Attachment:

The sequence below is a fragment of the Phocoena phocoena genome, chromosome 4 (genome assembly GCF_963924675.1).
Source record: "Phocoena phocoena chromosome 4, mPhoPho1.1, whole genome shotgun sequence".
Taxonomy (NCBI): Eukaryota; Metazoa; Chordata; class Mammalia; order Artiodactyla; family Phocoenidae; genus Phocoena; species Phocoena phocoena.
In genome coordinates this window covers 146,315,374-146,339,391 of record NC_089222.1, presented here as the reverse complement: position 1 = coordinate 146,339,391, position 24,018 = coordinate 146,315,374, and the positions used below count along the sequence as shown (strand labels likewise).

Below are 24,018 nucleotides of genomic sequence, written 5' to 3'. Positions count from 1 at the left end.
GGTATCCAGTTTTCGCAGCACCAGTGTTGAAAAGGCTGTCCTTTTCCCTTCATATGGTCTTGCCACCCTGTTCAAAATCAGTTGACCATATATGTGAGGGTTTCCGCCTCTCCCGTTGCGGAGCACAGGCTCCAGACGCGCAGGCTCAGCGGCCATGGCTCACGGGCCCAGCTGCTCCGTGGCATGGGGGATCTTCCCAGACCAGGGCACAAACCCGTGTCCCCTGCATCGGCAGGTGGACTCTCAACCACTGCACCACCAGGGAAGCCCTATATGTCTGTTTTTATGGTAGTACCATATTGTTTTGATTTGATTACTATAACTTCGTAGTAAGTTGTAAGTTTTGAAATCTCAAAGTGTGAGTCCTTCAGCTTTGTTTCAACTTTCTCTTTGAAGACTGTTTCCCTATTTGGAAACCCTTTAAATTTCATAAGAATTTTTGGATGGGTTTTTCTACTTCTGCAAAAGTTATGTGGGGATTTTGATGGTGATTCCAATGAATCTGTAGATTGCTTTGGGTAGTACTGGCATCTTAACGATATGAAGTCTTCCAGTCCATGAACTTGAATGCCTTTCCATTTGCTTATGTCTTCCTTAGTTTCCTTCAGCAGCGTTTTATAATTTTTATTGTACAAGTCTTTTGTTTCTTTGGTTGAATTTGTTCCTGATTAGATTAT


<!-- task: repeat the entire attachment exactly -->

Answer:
The sequence below is a fragment of the Phocoena phocoena genome, chromosome 4 (genome assembly GCF_963924675.1).
Source record: "Phocoena phocoena chromosome 4, mPhoPho1.1, whole genome shotgun sequence".
Taxonomy (NCBI): Eukaryota; Metazoa; Chordata; class Mammalia; order Artiodactyla; family Phocoenidae; genus Phocoena; species Phocoena phocoena.
In genome coordinates this window covers 146,315,374-146,339,391 of record NC_089222.1, presented here as the reverse complement: position 1 = coordinate 146,339,391, position 24,018 = coordinate 146,315,374, and the positions used below count along the sequence as shown (strand labels likewise).

Below are 24,018 nucleotides of genomic sequence, written 5' to 3'. Positions count from 1 at the left end.
GGTATCCAGTTTTCGCAGCACCAGTGTTGAAAAGGCTGTCCTTTTCCCTTCATATGGTCTTGCCACCCTGTTCAAAATCAGTTGACCATATATGTGAGGGTTTCCGCCTCTCCCGTTGCGGAGCACAGGCTCCAGACGCGCAGGCTCAGCGGCCATGGCTCACGGGCCCAGCTGCTCCGTGGCATGGGGGATCTTCCCAGACCAGGGCACAAACCCGTGTCCCCTGCATCGGCAGGTGGACTCTCAACCACTGCACCACCAGGGAAGCCCTATATGTCTGTTTTTATGGTAGTACCATATTGTTTTGATTTGATTACTATAACTTCGTAGTAAGTTGTAAGTTTTGAAATCTCAAAGTGTGAGTCCTTCAGCTTTGTTTCAACTTTCTCTTTGAAGACTGTTTCCCTATTTGGAAACCCTTTAAATTTCATAAGAATTTTTGGATGGGTTTTTCTACTTCTGCAAAAGTTATGTGGGGATTTTGATGGTGATTCCAATGAATCTGTAGATTGCTTTGGGTAGTACTGGCATCTTAACGATATGAAGTCTTCCAGTCCATGAACTTGAATGCCTTTCCATTTGCTTATGTCTTCCTTAGTTTCCTTCAGCAGCGTTTTATAATTTTTATTGTACAAGTCTTTTGTTTCTTTGGTTGAATTTGTTCCTGATTAGATTAT